The second missing element of conceptualization is an explicit statement about bounded rationality, per Herbert Simon (http://en.wikipedia.org/wiki/Bounded_rationality), a concept based on the fact that the rationality of individuals is limited by the information they possess, the cognitive limitations of their minds, and the finite amount of time they have to make decisions. Bounded rationality addresses the tentative nature of design and discovery as an evolving set of decisions posed against multiple criteria derived from understanding and initiation. The results from conceptualization, or design, must always be understood as both tentative and knowledge-limited.
Finally, a phase missing from evaluation and action is "technology readiness" (http://en.wikipedia.org/wiki/Technology_readiness_level), especially in deploying real systems. A new technology, when first invented or conceptualized is not suitable for immediate application. It is instead usually subject to experimentation, refinement, and increasingly realistic contextual testing. When proven, it can be incorporated into a deployed system or subsystem. All information processes are realized and embedded within the context of existing deployed systems. Therefore, technology readiness of a posed information process must stand as a separate phase between evaluation and action.
1. Simon, H. Bounded Rationality and Organizational Learning. Organization Science 2, 1 (1991), 125134.
2. Simon, H. A mechanism for social selection and successful altruism. Science 250, 4988 (1990), 16651668.
3. Simon, H. A behavioral model of rational choice. In Models of Man, Social and Rational: Mathematical Essays on Rational Human Behavior in a Social Setting. John Wiley & Sons, Inc., New York, 1957.
David C. Rine
The following letter was published in the Letters to the Editor of the October 2014 CACM (http://cacm.acm.org/magazines/2014/10/178772).
Regarding Peter J. Denning's and Peter A. Freeman's Viewpoint "Computing's Paradigm" (Dec. 2009), Simone Santini's letter to the editor "Computing Paradigm Not a Branch of Science" (Apr. 2010) said computing can be categorized as both a branch of science and a branch of mathematics, claiming, "The abstract problem of symbol manipulation is mathematical..." and "The instantiation of the symbol-manipulation model in useful systems is a problem for the engineering of computing." In response, Denning and Freeman said, "Computing does not separate neatly into math and engineering, as Santini claims." But what is indeed wrong with Santini's distinction, which has been endorsed by many others over the years? Denning and Freeman even predicted, "Santini's desire to parse computing into separate elements will fail, just as all such previous attempts have failed."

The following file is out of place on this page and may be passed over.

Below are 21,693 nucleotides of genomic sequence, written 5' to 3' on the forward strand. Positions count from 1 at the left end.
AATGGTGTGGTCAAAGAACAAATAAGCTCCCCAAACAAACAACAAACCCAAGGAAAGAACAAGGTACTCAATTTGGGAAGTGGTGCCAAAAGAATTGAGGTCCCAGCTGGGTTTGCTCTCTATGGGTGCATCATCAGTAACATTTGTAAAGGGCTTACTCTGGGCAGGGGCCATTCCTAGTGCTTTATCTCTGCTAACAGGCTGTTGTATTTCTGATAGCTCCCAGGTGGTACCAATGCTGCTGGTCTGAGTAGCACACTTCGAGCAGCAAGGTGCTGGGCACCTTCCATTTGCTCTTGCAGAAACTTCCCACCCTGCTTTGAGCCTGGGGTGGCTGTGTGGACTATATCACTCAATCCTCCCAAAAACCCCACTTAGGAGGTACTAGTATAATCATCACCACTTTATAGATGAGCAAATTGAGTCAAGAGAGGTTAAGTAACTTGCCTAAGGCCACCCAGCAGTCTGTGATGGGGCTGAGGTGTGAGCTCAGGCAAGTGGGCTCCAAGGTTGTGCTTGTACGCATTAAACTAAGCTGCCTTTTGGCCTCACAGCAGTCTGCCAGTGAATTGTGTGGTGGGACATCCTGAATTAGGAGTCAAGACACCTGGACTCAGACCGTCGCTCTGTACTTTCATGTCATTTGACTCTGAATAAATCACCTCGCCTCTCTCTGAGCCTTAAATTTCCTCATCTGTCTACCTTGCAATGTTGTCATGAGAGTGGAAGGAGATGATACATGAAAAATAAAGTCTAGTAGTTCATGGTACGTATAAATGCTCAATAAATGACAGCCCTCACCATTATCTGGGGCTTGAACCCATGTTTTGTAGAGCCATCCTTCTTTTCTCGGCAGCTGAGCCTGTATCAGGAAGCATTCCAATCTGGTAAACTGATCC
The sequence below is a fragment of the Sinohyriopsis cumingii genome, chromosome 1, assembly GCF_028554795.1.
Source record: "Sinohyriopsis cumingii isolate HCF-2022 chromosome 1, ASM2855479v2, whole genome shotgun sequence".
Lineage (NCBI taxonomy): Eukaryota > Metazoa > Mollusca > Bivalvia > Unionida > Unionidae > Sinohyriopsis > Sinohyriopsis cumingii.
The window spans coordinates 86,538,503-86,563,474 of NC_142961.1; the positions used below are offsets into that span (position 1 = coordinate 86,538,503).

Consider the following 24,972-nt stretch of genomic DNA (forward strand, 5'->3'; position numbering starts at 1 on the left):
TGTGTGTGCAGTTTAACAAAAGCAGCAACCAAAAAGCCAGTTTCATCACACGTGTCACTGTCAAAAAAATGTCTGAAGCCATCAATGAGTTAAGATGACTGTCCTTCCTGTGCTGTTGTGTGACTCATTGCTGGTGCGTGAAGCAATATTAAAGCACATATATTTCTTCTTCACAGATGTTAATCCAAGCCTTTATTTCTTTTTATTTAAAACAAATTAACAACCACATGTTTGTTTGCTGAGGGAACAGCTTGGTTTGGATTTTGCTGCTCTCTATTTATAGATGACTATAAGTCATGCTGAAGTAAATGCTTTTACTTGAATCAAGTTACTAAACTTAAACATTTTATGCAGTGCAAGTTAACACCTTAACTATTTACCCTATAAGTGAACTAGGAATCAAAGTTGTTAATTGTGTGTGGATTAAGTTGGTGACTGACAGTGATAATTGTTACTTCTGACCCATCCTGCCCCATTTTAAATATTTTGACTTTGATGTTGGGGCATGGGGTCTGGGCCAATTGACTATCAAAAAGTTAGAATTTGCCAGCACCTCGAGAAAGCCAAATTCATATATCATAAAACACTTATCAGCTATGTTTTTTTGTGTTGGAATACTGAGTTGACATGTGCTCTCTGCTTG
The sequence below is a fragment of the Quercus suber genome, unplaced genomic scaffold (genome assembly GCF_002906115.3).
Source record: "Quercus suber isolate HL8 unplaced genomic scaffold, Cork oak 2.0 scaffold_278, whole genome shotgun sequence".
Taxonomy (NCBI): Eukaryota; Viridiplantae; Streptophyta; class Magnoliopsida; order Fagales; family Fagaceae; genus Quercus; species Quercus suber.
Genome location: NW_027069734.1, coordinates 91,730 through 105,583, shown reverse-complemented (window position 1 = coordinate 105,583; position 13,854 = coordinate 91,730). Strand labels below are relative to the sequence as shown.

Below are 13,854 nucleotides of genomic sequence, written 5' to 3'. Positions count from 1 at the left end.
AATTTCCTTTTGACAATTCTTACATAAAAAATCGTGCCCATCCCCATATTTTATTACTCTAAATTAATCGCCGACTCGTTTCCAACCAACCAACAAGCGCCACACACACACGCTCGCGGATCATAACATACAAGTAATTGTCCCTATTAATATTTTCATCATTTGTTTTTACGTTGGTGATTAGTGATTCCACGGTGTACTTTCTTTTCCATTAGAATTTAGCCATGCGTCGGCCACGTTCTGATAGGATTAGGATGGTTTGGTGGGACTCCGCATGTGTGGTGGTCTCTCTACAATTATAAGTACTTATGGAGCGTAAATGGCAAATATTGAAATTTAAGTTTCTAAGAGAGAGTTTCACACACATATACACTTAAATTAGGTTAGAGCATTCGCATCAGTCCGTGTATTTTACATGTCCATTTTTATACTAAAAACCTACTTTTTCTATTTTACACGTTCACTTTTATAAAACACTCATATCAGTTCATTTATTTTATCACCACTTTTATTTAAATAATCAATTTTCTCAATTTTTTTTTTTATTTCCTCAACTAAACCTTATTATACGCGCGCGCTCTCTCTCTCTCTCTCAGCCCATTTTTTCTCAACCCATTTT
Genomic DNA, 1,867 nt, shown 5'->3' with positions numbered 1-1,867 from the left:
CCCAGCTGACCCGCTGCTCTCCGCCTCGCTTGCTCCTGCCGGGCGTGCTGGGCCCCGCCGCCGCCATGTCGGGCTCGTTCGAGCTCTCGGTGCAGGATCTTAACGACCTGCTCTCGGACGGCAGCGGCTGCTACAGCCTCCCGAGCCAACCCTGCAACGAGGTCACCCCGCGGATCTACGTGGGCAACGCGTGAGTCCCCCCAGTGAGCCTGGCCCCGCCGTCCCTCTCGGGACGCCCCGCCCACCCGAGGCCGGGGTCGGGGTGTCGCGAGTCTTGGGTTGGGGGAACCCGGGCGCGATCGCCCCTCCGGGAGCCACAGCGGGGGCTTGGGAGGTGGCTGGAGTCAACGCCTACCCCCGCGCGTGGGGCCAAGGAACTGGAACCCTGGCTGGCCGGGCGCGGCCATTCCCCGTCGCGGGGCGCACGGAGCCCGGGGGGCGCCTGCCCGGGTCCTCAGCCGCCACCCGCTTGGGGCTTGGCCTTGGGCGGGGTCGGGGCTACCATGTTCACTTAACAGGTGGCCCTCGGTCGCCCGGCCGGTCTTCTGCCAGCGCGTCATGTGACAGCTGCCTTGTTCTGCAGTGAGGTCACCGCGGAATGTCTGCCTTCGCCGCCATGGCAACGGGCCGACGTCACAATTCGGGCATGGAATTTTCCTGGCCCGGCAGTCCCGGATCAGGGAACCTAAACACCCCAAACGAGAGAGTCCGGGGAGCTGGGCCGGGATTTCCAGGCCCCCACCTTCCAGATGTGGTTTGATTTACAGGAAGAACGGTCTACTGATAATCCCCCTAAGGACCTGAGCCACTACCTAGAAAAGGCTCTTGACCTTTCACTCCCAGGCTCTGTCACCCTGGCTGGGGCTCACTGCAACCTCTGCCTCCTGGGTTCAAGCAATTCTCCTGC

Virtually all software development is done through trial and error, (unit) testing, and never-ending patching following delivery, with stupendous (productivity) costs; recall the classic Microsoft software alert: "You may have to reboot your system." There are good reasons for this practice. One is there are no tools (or supporting theory) for systematic top-down iterative formal development, from requirements to running system. Most software products do not need meaning-preserving transformations or formal verifications.
This state of the art does not mean we can dismiss a math approach to development, validation, and annotations of library elements for machine-assisted reuse. It is actually a failure of computer science, better called "informatics," to have not developed a math approach to the software development life cycle. Consider recent unwelcome consequences of the lack of formal verification techniques: the Heartbleed flaw in OpenSSL, Goto fail in Apple OS, and the CVE-2014-1776 patch for Internet Explorer.
Though sorting belongs to one of the oldest algorithms in computer science, the Cygwin library (part of a Unix-like command-line interface for Microsoft Windows) had (still has?) an "improved" defective version of qsort with guaranteed quadratic behavior on certain inputs. In any case, I have never encountered even an informal proof that the output of a sorting algorithm is a permutation of the input.
This is not to say I think computer science should be viewed as a branch of mathematics but rather as a way to urge more research in formal techniques, hopefully yielding tools for all phases of the development life cycle. Redeveloping the Linux operating system this way would be a genuine advance, making it possible to maintain it at a high level instead of exclusively tinkering with its code.
Denning's and Freeman's response should not have demeaned Santini's distinction, endorsing again and again the pathological optimism approach (such as Scrum and Agile) to software development. In the meantime, see my Technical Opinion "Software Engineering Considered Harmful" (Nov. 2002).
Dennis de Champeaux
San Jose, CA
Displaying all 4 comments
Create a Web Account
If you are an ACM member, Communications subscriber, Digital Library subscriber, or use your institution's subscription, please set up a web account to access premium content and site
features. If you are a SIG member or member of the general public, you may set up a web account to comment on free articles and sign up for email alerts.